His tax rate is 102% His total tax on his adjusted gross income was at 20% So…does it make sense to cut his taxes when he rate he actually pays is only 20%?

The absurdity of this claim is clearly revealed if one considers capital gains that accrue to short sellers, who pay rather than receive dividends while their positions are open. Following the logic of the argument, one would be forced to conclude that short sellers are taxed at an effective rate of negative 20%, thereby receiving a significant subsidy due to the existence of the corporate tax. The flaw in this reasoning is apparent when one recognizes that asset prices are lower (relative to the zero corporate tax benchmark) not only when a short position is covered, but also when it is entered

The absurdity of this claim is clearly revealed if one considers capital gains that accrue to short sellers, who pay rather than receive dividends while their positions are open. Following the logic of the argument, one would be forced to conclude that short sellers are taxed at an effective rate of negative 20%, thereby receiving a significant subsidy due to the existence of the corporate tax. The flaw in this reasoning is apparent when one recognizes that asset prices are lower (relative to the zero corporate tax benchmark) not only when a short position is covered, but also when it is entered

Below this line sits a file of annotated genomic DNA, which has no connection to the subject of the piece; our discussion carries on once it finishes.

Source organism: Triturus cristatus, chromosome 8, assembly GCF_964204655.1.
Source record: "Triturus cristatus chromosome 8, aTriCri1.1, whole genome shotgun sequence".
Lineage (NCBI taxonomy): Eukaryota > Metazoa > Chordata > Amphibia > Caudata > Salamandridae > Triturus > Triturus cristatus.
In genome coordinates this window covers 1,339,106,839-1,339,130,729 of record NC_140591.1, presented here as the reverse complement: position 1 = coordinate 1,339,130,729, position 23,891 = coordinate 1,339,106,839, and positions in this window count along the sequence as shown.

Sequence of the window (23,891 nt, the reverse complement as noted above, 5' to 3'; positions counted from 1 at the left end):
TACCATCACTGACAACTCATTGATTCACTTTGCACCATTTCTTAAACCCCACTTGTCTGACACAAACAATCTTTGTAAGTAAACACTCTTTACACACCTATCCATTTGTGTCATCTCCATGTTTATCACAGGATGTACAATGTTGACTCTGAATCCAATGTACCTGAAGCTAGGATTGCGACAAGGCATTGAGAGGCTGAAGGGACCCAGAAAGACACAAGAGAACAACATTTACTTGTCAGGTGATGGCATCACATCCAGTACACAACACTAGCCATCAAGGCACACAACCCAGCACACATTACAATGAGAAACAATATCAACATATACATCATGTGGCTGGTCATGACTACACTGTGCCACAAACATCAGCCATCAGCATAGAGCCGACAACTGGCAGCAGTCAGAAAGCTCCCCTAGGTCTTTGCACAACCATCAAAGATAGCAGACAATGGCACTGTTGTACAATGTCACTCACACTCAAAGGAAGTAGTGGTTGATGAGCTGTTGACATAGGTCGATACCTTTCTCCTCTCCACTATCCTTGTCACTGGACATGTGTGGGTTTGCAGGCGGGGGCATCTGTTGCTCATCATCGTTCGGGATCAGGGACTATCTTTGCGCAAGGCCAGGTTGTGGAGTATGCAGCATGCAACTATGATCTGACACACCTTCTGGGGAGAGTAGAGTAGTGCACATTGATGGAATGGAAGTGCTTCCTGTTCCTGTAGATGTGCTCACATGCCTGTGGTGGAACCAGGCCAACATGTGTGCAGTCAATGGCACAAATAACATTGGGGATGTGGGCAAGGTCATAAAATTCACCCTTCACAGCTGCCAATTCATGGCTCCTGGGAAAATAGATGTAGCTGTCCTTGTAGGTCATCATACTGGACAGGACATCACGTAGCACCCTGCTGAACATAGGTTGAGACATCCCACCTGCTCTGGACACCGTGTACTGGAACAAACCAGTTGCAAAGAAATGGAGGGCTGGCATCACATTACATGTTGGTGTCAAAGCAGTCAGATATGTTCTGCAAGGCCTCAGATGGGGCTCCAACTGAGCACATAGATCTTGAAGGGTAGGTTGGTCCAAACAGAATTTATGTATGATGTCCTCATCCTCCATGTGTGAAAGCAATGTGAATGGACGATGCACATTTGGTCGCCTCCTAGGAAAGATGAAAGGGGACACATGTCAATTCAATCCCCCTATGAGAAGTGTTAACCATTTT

Economist’s View: Is Romney Double Taxed?

Rajiv Sethi looks at the numbers and concludes that Romney isn’t being double taxed and doesn’t have an effective rate of 45% to 50%.

Leaving the payroll tax intact and reducing Social Security benefits for higher-income seniors is, in effect, an increase in marginal tax rates but it was clear from the discussion at this morning's GOP Presidential debate that few Republicans see it this way. Still, it's true. The way Social Security works is that you pay taxes when you're working and you collect benefits when you retire, with the benefits proportional to what you paid.